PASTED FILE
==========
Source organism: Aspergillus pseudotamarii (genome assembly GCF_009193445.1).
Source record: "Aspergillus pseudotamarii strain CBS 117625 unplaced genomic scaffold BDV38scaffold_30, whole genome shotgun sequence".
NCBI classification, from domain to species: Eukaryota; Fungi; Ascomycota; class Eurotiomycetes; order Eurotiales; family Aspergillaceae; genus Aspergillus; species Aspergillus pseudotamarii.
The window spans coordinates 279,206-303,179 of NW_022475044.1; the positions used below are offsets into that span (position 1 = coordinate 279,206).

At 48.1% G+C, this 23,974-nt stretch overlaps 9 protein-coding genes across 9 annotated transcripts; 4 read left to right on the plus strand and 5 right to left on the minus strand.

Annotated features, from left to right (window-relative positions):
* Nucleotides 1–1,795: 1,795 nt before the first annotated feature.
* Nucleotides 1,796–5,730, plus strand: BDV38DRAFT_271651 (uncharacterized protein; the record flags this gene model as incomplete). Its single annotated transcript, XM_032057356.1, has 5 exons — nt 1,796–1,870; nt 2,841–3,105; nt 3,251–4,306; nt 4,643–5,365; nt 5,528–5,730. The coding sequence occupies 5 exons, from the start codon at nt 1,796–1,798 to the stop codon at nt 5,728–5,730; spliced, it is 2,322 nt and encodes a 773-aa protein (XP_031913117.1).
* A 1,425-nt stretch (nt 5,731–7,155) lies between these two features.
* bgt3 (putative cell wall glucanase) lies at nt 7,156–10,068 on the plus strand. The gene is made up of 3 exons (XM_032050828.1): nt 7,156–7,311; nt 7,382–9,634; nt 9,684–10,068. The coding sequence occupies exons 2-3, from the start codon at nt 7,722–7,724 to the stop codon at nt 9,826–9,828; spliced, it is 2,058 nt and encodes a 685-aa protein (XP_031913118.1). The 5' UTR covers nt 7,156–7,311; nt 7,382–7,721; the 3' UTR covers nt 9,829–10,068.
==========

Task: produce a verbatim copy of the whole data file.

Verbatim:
Source organism: Aspergillus pseudotamarii (genome assembly GCF_009193445.1).
Source record: "Aspergillus pseudotamarii strain CBS 117625 unplaced genomic scaffold BDV38scaffold_30, whole genome shotgun sequence".
NCBI classification, from domain to species: Eukaryota; Fungi; Ascomycota; class Eurotiomycetes; order Eurotiales; family Aspergillaceae; genus Aspergillus; species Aspergillus pseudotamarii.
The window spans coordinates 279,206-303,179 of NW_022475044.1; the positions used below are offsets into that span (position 1 = coordinate 279,206).

At 48.1% G+C, this 23,974-nt stretch overlaps 9 protein-coding genes across 9 annotated transcripts; 4 read left to right on the plus strand and 5 right to left on the minus strand.

Annotated features, from left to right (window-relative positions):
* Nucleotides 1–1,795: 1,795 nt before the first annotated feature.
* Nucleotides 1,796–5,730, plus strand: BDV38DRAFT_271651 (uncharacterized protein; the record flags this gene model as incomplete). Its single annotated transcript, XM_032057356.1, has 5 exons — nt 1,796–1,870; nt 2,841–3,105; nt 3,251–4,306; nt 4,643–5,365; nt 5,528–5,730. The coding sequence occupies 5 exons, from the start codon at nt 1,796–1,798 to the stop codon at nt 5,728–5,730; spliced, it is 2,322 nt and encodes a 773-aa protein (XP_031913117.1).
* A 1,425-nt stretch (nt 5,731–7,155) lies between these two features.
* bgt3 (putative cell wall glucanase) lies at nt 7,156–10,068 on the plus strand. The gene is made up of 3 exons (XM_032050828.1): nt 7,156–7,311; nt 7,382–9,634; nt 9,684–10,068. The coding sequence occupies exons 2-3, from the start codon at nt 7,722–7,724 to the stop codon at nt 9,826–9,828; spliced, it is 2,058 nt and encodes a 685-aa protein (XP_031913118.1). The 5' UTR covers nt 7,156–7,311; nt 7,382–7,721; the 3' UTR covers nt 9,829–10,068.